Elsewhere in scandal-ville, Edith says goodbye to Michael Gregson by finally giving up her virtue. Then Gregson puts all his affairs in her name and jaunts off to Germany, because what ever went wrong in Germany?
Anna isn't the only one being sexually preyed upon in this episode. After Tom has a moment of weakness, Edna is certain she'll become pregnant.
"You'll marry me if I'm pregnant, right? This totally isn't a scheme, I'm just talking hypotheticals. But if I was hypothetically pregnant, we'd have to get married and then I would be hypothetically rich, right?" As Edna talks, Tom begins to sense the full scale, width and breadth of her impressive level of crazy.
So off Tom goes to see Mrs. Hughes, the professional fixer of the Downton Abbey household. Olivia Pope's got nothing on Mrs. Hughes! Tom walks into her office, sighs his sad Irish sigh and basically says, "I've made a huge mistake." Mrs. Hughes immediately goes into crisis mode, reminding us that if it were modern times, Mrs. Hughes would make an amazing Scandal-style gladiator.
She calls in Edna, threatens to rip off her clothes in order to prove she's not pregnant and calls her out on having books about family planning. Edna fights back at first but eventually agrees to leave Downton quietly in exchange for not having her reputation ruined. "It's handled," Mrs. Hughes says. Seriously, what would that house do without her?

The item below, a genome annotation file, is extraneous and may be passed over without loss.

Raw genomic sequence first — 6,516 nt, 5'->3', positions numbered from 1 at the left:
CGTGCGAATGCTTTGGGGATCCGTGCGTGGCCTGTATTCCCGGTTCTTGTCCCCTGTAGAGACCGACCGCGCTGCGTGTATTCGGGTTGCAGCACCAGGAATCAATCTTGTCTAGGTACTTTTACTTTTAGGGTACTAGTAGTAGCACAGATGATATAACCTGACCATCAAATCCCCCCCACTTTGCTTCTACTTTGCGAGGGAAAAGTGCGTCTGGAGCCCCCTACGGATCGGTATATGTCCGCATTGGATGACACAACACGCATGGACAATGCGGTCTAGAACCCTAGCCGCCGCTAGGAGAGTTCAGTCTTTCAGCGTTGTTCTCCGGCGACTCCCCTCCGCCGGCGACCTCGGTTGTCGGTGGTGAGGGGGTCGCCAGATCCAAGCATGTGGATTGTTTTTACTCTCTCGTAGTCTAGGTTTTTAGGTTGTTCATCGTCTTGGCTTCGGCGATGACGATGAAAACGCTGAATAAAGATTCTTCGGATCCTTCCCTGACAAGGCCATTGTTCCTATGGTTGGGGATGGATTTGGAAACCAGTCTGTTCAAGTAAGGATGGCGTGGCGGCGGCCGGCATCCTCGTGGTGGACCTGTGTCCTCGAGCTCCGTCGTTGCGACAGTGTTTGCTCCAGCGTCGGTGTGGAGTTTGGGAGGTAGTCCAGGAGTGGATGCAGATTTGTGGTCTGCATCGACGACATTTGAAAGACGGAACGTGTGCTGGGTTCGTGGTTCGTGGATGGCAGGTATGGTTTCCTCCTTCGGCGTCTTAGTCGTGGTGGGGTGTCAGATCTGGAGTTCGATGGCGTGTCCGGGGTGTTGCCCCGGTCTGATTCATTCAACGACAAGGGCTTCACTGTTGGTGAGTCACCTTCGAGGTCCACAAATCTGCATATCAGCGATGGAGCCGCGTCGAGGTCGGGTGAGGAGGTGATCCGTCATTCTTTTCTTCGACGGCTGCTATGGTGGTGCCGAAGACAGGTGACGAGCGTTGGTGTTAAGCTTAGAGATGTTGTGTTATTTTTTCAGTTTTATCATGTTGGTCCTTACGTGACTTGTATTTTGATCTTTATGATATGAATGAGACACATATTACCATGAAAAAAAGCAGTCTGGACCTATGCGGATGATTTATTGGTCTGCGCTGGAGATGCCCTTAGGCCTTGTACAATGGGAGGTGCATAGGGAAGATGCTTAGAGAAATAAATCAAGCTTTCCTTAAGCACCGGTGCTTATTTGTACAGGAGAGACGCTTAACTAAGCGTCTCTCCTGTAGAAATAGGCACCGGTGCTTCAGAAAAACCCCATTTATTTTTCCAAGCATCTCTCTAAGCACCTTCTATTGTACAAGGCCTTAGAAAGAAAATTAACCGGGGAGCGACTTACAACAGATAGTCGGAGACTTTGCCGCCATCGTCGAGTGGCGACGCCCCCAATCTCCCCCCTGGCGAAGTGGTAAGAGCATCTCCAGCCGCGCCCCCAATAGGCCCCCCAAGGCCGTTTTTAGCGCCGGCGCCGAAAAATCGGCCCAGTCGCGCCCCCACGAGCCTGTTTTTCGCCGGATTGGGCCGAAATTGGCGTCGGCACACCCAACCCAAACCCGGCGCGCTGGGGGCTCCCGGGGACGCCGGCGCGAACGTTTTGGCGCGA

Aren't you glad they brought this useless character back just to banish her again in almost the exact same way?
Meanwhile, Mrs. Hughes gives Carson a framed photograph of his former lover to prove he once had a heart, causing my heart to grow three sizes. Those two are the best. I would watch a show just about Carson and Mrs. Hughes bickering over proper decorum.
And in the least interesting storyline of all time, which is still happening despite everyone's zero investment, the kitchen love square continues. Daisy is mad Alfred wants to go off to cooking school, so she sends him to find Ivy and Jimmy making time in a closet. Even Mrs. Patmore is like, "Girl, he's just not that into you."
What did you think of the episode? Were you shocked at how quickly Lord Gillingham fell in love? Are you glad to see the last of Edna? And will Bates find out what happened to Anna? Sound off in the comments!
Downton Abbey airs Sundays at 9pm on PBS.
(Image courtesy of PBS)